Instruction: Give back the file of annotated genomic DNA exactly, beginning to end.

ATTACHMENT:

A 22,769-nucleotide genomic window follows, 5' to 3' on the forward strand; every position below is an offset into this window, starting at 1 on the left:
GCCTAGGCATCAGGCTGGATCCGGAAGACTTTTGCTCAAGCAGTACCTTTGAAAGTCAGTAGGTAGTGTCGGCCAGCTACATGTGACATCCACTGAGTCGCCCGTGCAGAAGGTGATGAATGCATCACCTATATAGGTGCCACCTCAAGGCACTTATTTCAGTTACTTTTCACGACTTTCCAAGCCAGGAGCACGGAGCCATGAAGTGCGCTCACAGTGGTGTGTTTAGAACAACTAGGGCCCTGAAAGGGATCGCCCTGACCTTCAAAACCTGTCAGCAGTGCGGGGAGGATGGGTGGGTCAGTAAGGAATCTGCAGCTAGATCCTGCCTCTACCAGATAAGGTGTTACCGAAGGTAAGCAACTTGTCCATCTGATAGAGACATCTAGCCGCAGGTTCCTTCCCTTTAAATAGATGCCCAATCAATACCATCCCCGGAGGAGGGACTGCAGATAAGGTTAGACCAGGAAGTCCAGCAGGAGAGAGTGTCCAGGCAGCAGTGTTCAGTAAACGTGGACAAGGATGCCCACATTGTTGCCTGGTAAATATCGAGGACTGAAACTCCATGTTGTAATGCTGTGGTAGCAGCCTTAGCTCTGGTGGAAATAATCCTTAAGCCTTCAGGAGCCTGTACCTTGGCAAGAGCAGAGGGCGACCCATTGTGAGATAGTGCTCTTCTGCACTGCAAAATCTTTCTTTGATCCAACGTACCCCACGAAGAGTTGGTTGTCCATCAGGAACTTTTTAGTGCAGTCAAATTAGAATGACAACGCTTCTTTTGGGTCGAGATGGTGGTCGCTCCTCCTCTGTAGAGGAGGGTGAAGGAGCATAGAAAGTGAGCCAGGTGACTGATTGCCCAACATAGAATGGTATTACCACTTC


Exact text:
A 22,769-nucleotide genomic window follows, 5' to 3' on the forward strand; every position below is an offset into this window, starting at 1 on the left:
GCCTAGGCATCAGGCTGGATCCGGAAGACTTTTGCTCAAGCAGTACCTTTGAAAGTCAGTAGGTAGTGTCGGCCAGCTACATGTGACATCCACTGAGTCGCCCGTGCAGAAGGTGATGAATGCATCACCTATATAGGTGCCACCTCAAGGCACTTATTTCAGTTACTTTTCACGACTTTCCAAGCCAGGAGCACGGAGCCATGAAGTGCGCTCACAGTGGTGTGTTTAGAACAACTAGGGCCCTGAAAGGGATCGCCCTGACCTTCAAAACCTGTCAGCAGTGCGGGGAGGATGGGTGGGTCAGTAAGGAATCTGCAGCTAGATCCTGCCTCTACCAGATAAGGTGTTACCGAAGGTAAGCAACTTGTCCATCTGATAGAGACATCTAGCCGCAGGTTCCTTCCCTTTAAATAGATGCCCAATCAATACCATCCCCGGAGGAGGGACTGCAGATAAGGTTAGACCAGGAAGTCCAGCAGGAGAGAGTGTCCAGGCAGCAGTGTTCAGTAAACGTGGACAAGGATGCCCACATTGTTGCCTGGTAAATATCGAGGACTGAAACTCCATGTTGTAATGCTGTGGTAGCAGCCTTAGCTCTGGTGGAAATAATCCTTAAGCCTTCAGGAGCCTGTACCTTGGCAAGAGCAGAGGGCGACCCATTGTGAGATAGTGCTCTTCTGCACTGCAAAATCTTTCTTTGATCCAACGTACCCCACGAAGAGTTGGTTGTCCATCAGGAACTTTTTAGTGCAGTCAAATTAGAATGACAACGCTTCTTTTGGGTCGAGATGGTGGTCGCTCCTCCTCTGTAGAGGAGGGTGAAGGAGCATAGAAAGTGAGCCAGGTGACTGATTGCCCAACATAGAATGGTATTACCACTTC